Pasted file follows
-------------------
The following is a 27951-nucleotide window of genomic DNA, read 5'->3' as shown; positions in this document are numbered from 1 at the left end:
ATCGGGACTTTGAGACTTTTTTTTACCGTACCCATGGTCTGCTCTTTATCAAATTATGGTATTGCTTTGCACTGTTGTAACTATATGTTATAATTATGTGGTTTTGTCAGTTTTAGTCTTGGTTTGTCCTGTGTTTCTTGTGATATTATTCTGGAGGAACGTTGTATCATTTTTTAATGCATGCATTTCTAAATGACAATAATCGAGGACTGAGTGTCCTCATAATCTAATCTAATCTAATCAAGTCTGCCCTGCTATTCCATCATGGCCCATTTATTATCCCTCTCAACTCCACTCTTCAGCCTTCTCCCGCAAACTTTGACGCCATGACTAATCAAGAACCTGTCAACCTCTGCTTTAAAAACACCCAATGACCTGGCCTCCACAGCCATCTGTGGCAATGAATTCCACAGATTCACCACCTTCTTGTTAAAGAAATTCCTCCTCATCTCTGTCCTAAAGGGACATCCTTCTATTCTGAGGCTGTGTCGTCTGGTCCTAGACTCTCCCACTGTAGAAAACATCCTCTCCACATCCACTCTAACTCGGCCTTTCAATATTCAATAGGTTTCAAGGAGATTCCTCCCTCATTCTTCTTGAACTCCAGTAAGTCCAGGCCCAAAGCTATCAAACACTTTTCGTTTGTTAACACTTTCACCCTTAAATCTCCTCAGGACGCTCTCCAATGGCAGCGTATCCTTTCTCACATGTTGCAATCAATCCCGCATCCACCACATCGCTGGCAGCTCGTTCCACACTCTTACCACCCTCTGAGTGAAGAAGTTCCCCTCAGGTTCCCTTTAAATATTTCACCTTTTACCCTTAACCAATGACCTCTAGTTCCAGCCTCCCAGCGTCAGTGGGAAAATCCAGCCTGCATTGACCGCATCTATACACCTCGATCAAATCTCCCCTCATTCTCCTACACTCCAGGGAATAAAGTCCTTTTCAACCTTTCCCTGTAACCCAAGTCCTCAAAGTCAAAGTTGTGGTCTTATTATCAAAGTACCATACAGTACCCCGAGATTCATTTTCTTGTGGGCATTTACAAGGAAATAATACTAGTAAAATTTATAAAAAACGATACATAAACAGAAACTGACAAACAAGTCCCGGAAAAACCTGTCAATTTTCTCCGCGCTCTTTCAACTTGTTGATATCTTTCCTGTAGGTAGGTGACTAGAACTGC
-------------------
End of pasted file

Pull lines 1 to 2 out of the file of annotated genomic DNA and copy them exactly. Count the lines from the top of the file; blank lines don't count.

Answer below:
The following is a 27951-nucleotide window of genomic DNA, read 5'->3' as shown; positions in this document are numbered from 1 at the left end:
ATCGGGACTTTGAGACTTTTTTTTACCGTACCCATGGTCTGCTCTTTATCAAATTATGGTATTGCTTTGCACTGTTGTAACTATATGTTATAATTATGTGGTTTTGTCAGTTTTAGTCTTGGTTTGTCCTGTGTTTCTTGTGATATTATTCTGGAGGAACGTTGTATCATTTTTTAATGCATGCATTTCTAAATGACAATAATCGAGGACTGAGTGTCCTCATAATCTAATCTAATCTAATCAAGTCTGCCCTGCTATTCCATCATGGCCCATTTATTATCCCTCTCAACTCCACTCTTCAGCCTTCTCCCGCAAACTTTGACGCCATGACTAATCAAGAACCTGTCAACCTCTGCTTTAAAAACACCCAATGACCTGGCCTCCACAGCCATCTGTGGCAATGAATTCCACAGATTCACCACCTTCTTGTTAAAGAAATTCCTCCTCATCTCTGTCCTAAAGGGACATCCTTCTATTCTGAGGCTGTGTCGTCTGGTCCTAGACTCTCCCACTGTAGAAAACATCCTCTCCACATCCACTCTAACTCGGCCTTTCAATATTCAATAGGTTTCAAGGAGATTCCTCCCTCATTCTTCTTGAACTCCAGTAAGTCCAGGCCCAAAGCTATCAAACACTTTTCGTTTGTTAACACTTTCACCCTTAAATCTCCTCAGGACGCTCTCCAATGGCAGCGTATCCTTTCTCACATGTTGCAATCAATCCCGCATCCACCACATCGCTGGCAGCTCGTTCCACACTCTTACCACCCTCTGAGTGAAGAAGTTCCCCTCAGGTTCCCTTTAAATATTTCACCTTTTACCCTTAACCAATGACCTCTAGTTCCAGCCTCCCAGCGTCAGTGGGAAAATCCAGCCTGCATTGACCGCATCTATACACCTCGATCAAATCTCCCCTCATTCTCCTACACTCCAGGGAATAAAGTCCTTTTCAACCTTTCCCTGTAACCCAAGTCCTCAAAGTCAAAGTTGTGGTCTTATTATCAAAGTACCATACAGTACCCCGAGATTCATTTTCTTGTGGGCATTTACAAGGAAATAATACTAGTAAAATTTATAAAAAACGATACATAAACAGAAACTGACAAACAAGTCCCGGAAAAACCTGTCAATTTTCTCCGCGCTCTTTCAACTTGTTGATATCTTTCCTGTAGGTAGGTGACTAGAACTGC